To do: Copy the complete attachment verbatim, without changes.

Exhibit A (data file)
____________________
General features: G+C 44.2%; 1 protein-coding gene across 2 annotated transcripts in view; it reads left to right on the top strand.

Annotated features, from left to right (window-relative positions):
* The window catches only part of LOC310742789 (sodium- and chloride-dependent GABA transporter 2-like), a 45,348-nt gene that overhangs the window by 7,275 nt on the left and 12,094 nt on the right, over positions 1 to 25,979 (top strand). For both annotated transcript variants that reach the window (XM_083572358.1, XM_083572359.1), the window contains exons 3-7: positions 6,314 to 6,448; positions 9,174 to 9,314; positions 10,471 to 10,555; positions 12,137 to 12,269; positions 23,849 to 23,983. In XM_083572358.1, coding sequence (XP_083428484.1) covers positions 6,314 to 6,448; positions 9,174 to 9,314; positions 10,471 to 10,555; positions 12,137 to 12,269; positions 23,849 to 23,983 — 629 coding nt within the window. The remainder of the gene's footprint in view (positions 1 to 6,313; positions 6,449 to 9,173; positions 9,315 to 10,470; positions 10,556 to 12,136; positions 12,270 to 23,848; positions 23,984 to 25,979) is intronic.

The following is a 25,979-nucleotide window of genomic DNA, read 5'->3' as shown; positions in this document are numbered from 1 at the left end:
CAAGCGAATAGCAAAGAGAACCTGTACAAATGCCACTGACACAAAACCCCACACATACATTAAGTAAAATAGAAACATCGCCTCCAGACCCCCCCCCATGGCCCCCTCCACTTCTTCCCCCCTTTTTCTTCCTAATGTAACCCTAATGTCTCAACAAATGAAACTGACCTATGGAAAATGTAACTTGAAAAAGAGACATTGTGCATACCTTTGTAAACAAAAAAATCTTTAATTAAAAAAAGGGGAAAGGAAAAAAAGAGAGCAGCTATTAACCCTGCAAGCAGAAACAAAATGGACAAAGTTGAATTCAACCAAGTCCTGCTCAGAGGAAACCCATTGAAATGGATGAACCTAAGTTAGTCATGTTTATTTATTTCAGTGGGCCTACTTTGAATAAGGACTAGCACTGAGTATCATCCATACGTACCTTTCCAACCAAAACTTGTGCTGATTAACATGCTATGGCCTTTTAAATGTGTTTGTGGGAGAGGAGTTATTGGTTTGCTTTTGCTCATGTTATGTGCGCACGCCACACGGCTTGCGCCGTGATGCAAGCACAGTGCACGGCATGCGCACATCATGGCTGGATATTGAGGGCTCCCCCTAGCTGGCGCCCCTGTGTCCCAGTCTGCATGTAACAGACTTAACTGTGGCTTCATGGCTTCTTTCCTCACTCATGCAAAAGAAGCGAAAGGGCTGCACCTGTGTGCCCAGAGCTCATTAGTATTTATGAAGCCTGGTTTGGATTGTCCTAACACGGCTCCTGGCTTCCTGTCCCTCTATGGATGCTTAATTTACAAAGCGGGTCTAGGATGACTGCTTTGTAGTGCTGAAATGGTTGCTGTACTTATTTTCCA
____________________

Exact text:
General features: G+C 44.2%; 1 protein-coding gene across 2 annotated transcripts in view; it reads left to right on the top strand.

Annotated features, from left to right (window-relative positions):
* The window catches only part of LOC310742789 (sodium- and chloride-dependent GABA transporter 2-like), a 45,348-nt gene that overhangs the window by 7,275 nt on the left and 12,094 nt on the right, over positions 1 to 25,979 (top strand). For both annotated transcript variants that reach the window (XM_083572358.1, XM_083572359.1), the window contains exons 3-7: positions 6,314 to 6,448; positions 9,174 to 9,314; positions 10,471 to 10,555; positions 12,137 to 12,269; positions 23,849 to 23,983. In XM_083572358.1, coding sequence (XP_083428484.1) covers positions 6,314 to 6,448; positions 9,174 to 9,314; positions 10,471 to 10,555; positions 12,137 to 12,269; positions 23,849 to 23,983 — 629 coding nt within the window. The remainder of the gene's footprint in view (positions 1 to 6,313; positions 6,449 to 9,173; positions 9,315 to 10,470; positions 10,556 to 12,136; positions 12,270 to 23,848; positions 23,984 to 25,979) is intronic.

The following is a 25,979-nucleotide window of genomic DNA, read 5'->3' as shown; positions in this document are numbered from 1 at the left end:
CAAGCGAATAGCAAAGAGAACCTGTACAAATGCCACTGACACAAAACCCCACACATACATTAAGTAAAATAGAAACATCGCCTCCAGACCCCCCCCCATGGCCCCCTCCACTTCTTCCCCCCTTTTTCTTCCTAATGTAACCCTAATGTCTCAACAAATGAAACTGACCTATGGAAAATGTAACTTGAAAAAGAGACATTGTGCATACCTTTGTAAACAAAAAAATCTTTAATTAAAAAAAGGGGAAAGGAAAAAAAGAGAGCAGCTATTAACCCTGCAAGCAGAAACAAAATGGACAAAGTTGAATTCAACCAAGTCCTGCTCAGAGGAAACCCATTGAAATGGATGAACCTAAGTTAGTCATGTTTATTTATTTCAGTGGGCCTACTTTGAATAAGGACTAGCACTGAGTATCATCCATACGTACCTTTCCAACCAAAACTTGTGCTGATTAACATGCTATGGCCTTTTAAATGTGTTTGTGGGAGAGGAGTTATTGGTTTGCTTTTGCTCATGTTATGTGCGCACGCCACACGGCTTGCGCCGTGATGCAAGCACAGTGCACGGCATGCGCACATCATGGCTGGATATTGAGGGCTCCCCCTAGCTGGCGCCCCTGTGTCCCAGTCTGCATGTAACAGACTTAACTGTGGCTTCATGGCTTCTTTCCTCACTCATGCAAAAGAAGCGAAAGGGCTGCACCTGTGTGCCCAGAGCTCATTAGTATTTATGAAGCCTGGTTTGGATTGTCCTAACACGGCTCCTGGCTTCCTGTCCCTCTATGGATGCTTAATTTACAAAGCGGGTCTAGGATGACTGCTTTGTAGTGCTGAAATGGTTGCTGTACTTATTTTCCA